First of all, a big congratulations go out to the students who were admitted to the Johns Hopkins class of 2017! You should all be very proud and excited, and we can’t wait to meet those of you coming to SOHOP in the coming weeks!
This week, some of the Hopkins Interactive bloggers will be posting blogs about their favorite academic experience. Four years ago when I came here as a freshman, I probably would have guessed that my favorite academic experience during my time at Hopkins would be taking a really cool science class or working in a lab, but as it has turned out, my favorite academic experience hands down was taking part in the Johns Hopkins in Madrid semester abroad program.
As far as study abroad programs go, JHU in Madrid turned out to be the perfect fit for me. Our group consisted of 11 Hopkins students and our director, Manuel Colas, who is a former Hopkins PhD student and current professor at Universidad Carlos III in Madrid.
The first two weeks of the program were spent taking an intensive language course in Salamanca. I was a little skeptical of this part of the program at first since “intensive Spanish course” to me sounded kind of intimidating and sort of boring, but it was SO helpful having had two weeks of Spanish practice before we were thrown into courses at the Spanish university.
Salamanca is a gorgeous city. The university there is one of the oldest in the world, and the facades of the buildings look like they haven’t changed since the 1500s. I had never been to Europe before this trip, so this was really my first time seeing buildings that were over like 200 years old. Literally the whole city just looks like a postcard.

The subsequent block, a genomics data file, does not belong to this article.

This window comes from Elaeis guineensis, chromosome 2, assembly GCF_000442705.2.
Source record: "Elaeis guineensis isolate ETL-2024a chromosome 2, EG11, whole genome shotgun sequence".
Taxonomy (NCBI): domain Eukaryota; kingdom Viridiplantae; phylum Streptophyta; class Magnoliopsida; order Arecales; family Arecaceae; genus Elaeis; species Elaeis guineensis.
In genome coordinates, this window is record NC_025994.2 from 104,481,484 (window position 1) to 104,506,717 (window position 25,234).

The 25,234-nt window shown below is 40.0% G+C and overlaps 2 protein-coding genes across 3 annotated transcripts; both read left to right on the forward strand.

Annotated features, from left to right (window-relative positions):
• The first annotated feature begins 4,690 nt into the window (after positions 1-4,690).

After spending our two weeks in Salamanca, we left for Madrid, Spain’s capitol city, where we would be spending the next three and a half months living with our host families and attending Universidad Carlos III. Living with a host family improved my Spanish a ton, and it was fun having two younger host sisters, Ana and Paula!
Courses at Universidad Carlos III were completely in Spanish, so the only time we really got to speak English was with each other and with the other American students there. I ended up taking 6 courses: Spanish Golden Age literature, Theory and Practice of Latin American short stories, 20th Hispanic-American literature, history of Spanish art, modern Spanish culture and civilization, and superior Spanish grammar. While some of the classes were definitely easier than at Hopkins, I was definitely challenged in others. Superior grammar was probably the hardest Spanish class I’ve ever taken and golden age lit was also very challenging. Overall though it was a great experience – I really did learn a lot and improve my language skills a ton.
For anyone who is questioning whether they want to study abroad: do it. Even if you have no idea where you want to go and you don’t speak a foreign language, you are absolutely not alone, and I guarantee that there is a program out there that will interest you. Just about every single Hopkins student I know that has come back from a study abroad program has said that it was the best semester of their life. It is such a fun experience and well worth having had!